An obituary that speaks to many people in America

A big question for 2021 is whether Americans will continue to put up with the lockdowns. An obituary honoring an 86-year-old man in Bismarck, North Dakota, may reflect a rising tide of anger that sees Americans rebel against the arbitrary, capricious lockdown regulations that hypocritical politicians impose. The obituary, in addition to celebrating a true American, tells the brutal truth about how this man died all alone, kept from his family for almost a year, because of lockdown policies that arguably have made no difference whatsoever.

If you cast your mind back over the endless year that was 2020, you may remember that our governing class introduced lockdowns to America by promising that it would be a two-week exercise to “flatten the curve” and allow the medical establishment to get up to speed. Ten months later, large parts of our country are still subject to lockdown orders.

Moreover, in a signal irony, California, which has had some of the most stringent lockdown rules in America, is now one of the world’s coronavirus hotspots, whether in terms of cases or deaths. I wouldn’t be at all surprised to learn that the lack of sunlight and exercise, combined with deep despair, is contributing to Californians’ vulnerability to the virus.

North Dakota has faired better than California (or New York, New Jersey, Michigan, Pennsylvania, etc.). As of the last day of 2020, North Dakota recorded 92,502 confirmed cases and 1,299 deaths. One of those deaths, on December 1, 2020, was 86-year-old Lloyd “Fuzzy” Lauer. If you go to his obituary, the photo his relatives included tells you a lot about him. Mr. Lauer has a beaming smile and a sparkle in his eyes that tells you he genuinely liked his fellow human beings. He was clearly a convivial man.

Mr. Lauer’s bio says that he was born in McClusky, North Dakota, a small farming community an hour’s drive from Bismarck. Except for his two years of honorable service in Korea as a medic (1956-1958), Mr. Lauer spent his entire life in that close-knit community of 380 or so people. He worked for 37 years at the CO-OP Elevator of McClusky, rising to become the manager. After he retired, he spent 12 years at the North Dakota Department of Transportation in McClusky, as well as being an assistant at Hertz Funeral Home, also in McClusky.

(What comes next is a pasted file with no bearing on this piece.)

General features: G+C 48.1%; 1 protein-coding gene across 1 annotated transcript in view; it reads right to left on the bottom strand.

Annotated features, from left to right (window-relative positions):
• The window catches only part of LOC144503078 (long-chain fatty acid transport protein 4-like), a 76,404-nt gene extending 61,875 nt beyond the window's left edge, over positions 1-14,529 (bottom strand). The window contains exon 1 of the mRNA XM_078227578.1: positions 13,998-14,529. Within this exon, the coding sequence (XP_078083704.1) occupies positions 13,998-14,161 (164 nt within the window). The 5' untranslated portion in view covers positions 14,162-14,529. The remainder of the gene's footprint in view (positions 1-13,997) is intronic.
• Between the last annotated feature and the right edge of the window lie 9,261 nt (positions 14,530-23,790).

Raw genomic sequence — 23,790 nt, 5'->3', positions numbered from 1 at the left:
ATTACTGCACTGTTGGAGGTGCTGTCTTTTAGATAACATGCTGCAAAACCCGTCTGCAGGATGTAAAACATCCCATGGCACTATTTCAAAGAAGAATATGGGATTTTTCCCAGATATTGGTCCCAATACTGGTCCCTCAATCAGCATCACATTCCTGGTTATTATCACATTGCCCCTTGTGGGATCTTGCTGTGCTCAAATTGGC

Life was not just work for Mr. Lauer. He was a member of and very active in the United Methodist Church, and sang in the choir, as well as in other men’s choral groups. He served in the City Council, was mayor, and was a member of the Lions Club, the School Board, and the City Fire Department. He was also both a member and a past commander of the McClusky American Legion Post.

In between his work and community service, Mr. Lauer found time to bowl, fish, golf, and follow local athletic teams. He and his wife raised four children, and he lived to see not just 12 grandchildren, but also a great-grandchild.

In sum, Mr. Lauer was the quintessential American. He loved his country, his family, and his community. He served all of them with vim and honor. And as I said, he was convivial.

But here is the meat of his obituary, telling of a tragic, lonely, and frightening death, not in a dark alley or on a battlefield, but in a Bismarck “care facility,” all courtesy of his own government:

On Nov. 16, after 35 weeks of being imprisoned in a long term care facility under the pretense of "keeping him safe," Lloyd contracted the very thing they were supposed to be keeping him safe from - facility acquired COVID-19. He battled through another two weeks of fear, isolation, and illness before his body finally surrendered and released his soul to go be with his Jesus. This process stole his freedom, his dignity, and his health, but it was unable to steal his beautiful spirit and his handsome smile which he hung unto until the very end. As a society, what we have allowed to happen to Lloyd and all those in long term care is despicable. It robs the residents and their families of the most fundamental of needs-freedom, love, and affection-and makes the working conditions for their caregivers unbearable. If anyone thinks we are doing the right thing, they have not lived our nightmare of a journey for the past nine months. And, if you think this doesn't affect you, you are wrong-it just hasn't affected you yet.

Think of Mr. Lauer as a soldier in a war because we are not just fighting a virus, we are fighting American politicians who are drunk on power. Don’t let his death be a tragic statistic. Give it meaning by demanding an end to this life-destroying, economy-killing lockdown regime, which has been proven, to judge by the very different outcomes in Florida (no lockdown) and California (endless lockdown), to harm, not save, American lives.

IMAGE: Mr. Lloyd Lauer. The image is from his obituary and I hope his family will forgive my using it to help broadcast the point they made about his passing.